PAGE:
EXHIBITIONS / Strange case of the attic prints: Several big names have been found tucked away in darkest Peckham. Who collected them is a mystery, but they knew what they were doing

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The Independent Culture
BEFORE saying something positive about the South London Gallery's 'Permeations: Light in the Attic', I have to say that in my view one of its star exhibits is a fake. The show opens with a Picasso print of some kind of interior. You might date it to the 1940s, and there is a general resemblance to the master's style just after the war. But a closer look suggests that it's not by Picasso at all;

his characteristic line isn't there. So this interesting anthology begins

with a disappointment.

That apart, Maureen Paley has made an imaginative selection from the works that belong to the South London Gallery but have long been in store. Packed away upstairs in the Peckham Road building, next to Camberwell Art School, are hundreds of late Victorian watercolours and paintings, the best of which have been shown in recent years. But most of the modern prints have never been exhibited. It's not even clear who bought them. One theory is that the collection was purchased by librarians employed by the old Borough of Camberwell. There's a dingy, hand-written acquisitions book that throws a little light on such matters. One finds, for instance, that the pseudo-Picasso was bought in the Sixties (from those reputable dealers Craddock and Barnard) for just pounds 15 - a price that apparently made no one wary.

On the other hand, the librarians - or whoever - did get some good things to put in their attic: the genuinely good, or rare, or works that now seem to be treasurable curiosities. There are some routine pieces, of course. They are provided by Piper, Pasmore, Hepworth and Graham Sutherland. Perhaps one day they will be relished by connoisseurs of colour lithography of the Fifties, but at the moment I find them tame, and get more enjoyment from William Strang, represented by a drypoint self-portrait, a fine head of Chamberlain, at home in Birmingham in 1903, and by The Road to Calvary. This you might call late Pre-Raphaelitism, but it also says something about the artist's turn-of-the-century Scottish socialism.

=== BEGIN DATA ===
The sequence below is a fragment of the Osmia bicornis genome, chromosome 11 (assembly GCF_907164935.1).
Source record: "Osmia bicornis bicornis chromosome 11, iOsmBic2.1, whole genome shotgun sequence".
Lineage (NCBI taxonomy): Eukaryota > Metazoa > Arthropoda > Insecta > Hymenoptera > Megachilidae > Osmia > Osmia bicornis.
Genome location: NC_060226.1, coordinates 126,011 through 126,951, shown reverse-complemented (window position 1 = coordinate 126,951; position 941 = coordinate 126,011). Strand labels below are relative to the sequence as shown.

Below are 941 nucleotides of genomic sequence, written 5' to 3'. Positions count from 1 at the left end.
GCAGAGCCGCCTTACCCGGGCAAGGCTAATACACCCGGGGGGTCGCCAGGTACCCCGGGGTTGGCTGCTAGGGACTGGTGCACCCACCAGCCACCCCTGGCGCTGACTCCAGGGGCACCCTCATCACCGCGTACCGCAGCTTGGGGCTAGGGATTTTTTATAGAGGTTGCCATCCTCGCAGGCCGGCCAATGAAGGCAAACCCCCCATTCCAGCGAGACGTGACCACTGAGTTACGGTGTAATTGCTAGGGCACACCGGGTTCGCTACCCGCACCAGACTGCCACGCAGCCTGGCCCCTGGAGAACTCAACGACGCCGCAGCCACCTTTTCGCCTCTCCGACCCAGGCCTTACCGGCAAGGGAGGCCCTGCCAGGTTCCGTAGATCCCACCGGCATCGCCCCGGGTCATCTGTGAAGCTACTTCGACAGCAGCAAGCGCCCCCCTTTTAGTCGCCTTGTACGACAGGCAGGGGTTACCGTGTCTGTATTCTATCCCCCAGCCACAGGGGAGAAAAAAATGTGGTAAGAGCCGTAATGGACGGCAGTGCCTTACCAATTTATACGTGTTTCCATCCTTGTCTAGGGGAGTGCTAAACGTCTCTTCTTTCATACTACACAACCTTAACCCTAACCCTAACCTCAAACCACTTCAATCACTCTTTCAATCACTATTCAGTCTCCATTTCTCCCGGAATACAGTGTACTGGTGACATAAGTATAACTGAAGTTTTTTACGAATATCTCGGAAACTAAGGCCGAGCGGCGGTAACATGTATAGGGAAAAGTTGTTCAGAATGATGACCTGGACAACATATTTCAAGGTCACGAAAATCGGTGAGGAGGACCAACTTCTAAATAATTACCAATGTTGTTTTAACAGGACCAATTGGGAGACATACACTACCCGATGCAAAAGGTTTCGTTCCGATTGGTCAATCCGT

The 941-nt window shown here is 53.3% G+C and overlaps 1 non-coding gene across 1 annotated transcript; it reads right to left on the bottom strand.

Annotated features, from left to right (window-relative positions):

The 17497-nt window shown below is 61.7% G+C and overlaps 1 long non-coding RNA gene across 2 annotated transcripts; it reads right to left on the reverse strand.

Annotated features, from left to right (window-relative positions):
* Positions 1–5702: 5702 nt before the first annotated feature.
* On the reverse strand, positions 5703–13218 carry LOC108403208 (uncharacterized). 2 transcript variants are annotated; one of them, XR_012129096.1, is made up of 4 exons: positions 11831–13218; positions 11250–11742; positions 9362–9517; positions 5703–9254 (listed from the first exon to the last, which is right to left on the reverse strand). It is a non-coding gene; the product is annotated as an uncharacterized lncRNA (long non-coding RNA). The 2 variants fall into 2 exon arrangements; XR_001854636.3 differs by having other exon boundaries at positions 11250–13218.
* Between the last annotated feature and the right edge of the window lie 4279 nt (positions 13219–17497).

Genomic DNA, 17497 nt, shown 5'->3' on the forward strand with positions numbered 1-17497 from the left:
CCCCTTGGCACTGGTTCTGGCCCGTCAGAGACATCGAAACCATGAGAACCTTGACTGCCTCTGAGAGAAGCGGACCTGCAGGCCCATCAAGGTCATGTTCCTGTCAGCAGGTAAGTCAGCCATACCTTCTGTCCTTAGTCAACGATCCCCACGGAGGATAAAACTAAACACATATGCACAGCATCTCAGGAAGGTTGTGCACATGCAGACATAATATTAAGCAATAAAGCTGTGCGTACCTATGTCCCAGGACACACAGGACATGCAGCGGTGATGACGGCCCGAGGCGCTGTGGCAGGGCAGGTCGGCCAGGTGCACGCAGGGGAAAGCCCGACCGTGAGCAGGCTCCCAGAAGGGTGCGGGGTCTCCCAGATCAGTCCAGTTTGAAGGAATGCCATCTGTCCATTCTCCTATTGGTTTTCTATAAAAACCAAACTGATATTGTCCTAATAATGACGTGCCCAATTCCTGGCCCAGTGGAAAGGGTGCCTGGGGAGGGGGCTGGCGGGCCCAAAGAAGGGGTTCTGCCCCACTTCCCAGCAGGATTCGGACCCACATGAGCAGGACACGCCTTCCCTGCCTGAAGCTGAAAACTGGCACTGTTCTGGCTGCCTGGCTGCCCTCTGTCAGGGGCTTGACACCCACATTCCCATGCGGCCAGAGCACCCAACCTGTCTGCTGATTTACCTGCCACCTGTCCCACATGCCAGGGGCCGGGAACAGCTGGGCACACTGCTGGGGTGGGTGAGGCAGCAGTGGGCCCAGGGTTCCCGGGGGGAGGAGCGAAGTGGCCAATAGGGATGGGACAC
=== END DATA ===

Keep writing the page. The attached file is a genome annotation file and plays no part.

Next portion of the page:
It's good to be reminded of Strang, and one pleasure of the exhibition is in finding such neglected artists. We are also given works that show unfamiliar aspects of people we think we know well. Among the oil paintings is a piece that tells us more about Stanley Spencer, and today has a particular melancholy. It's a view of Sarajevo from the hillside above the city. Spencer went there to paint landscapes in the summer of 1922. He was attracted to the place because he'd seen photographs of its mosques and minarets in the National Geographical Magazine. There was a further reason. The photos reminded him of Macedonia, where he had served in the First World War. Spencer returned to Bosnia to do what we might call peace paintings. The unassuming Camberwell picture therefore has a special role in the development of Spencer's pastoral. Those of us who prefer his landscapes to the more dramatic figure- paintings will be intrigued. And all will feel distress at this glimpse of a bit of Europe now gone for ever. The Spencer entered the Camberwell collection in 1954 through the friendly offices of the Contemporary Art Society. The CAS involvement suggests that the gallery was quite active at that date. It hasn't been so in more recent years. In fact the place has been closed to the public for long periods, and the occasional exhibitions have been dreadful. Now there's a new regime and we can look forward to some decent shows. The original philanthropic foundation, which had the purpose of bringing art to the masses, has now turned into something else. 'The Source of Art is in the Life of a People' is the motto written into the floor of this 1893 building. Today that sounds quaint, if not ridiculous. But what would be the right slogan for 1993?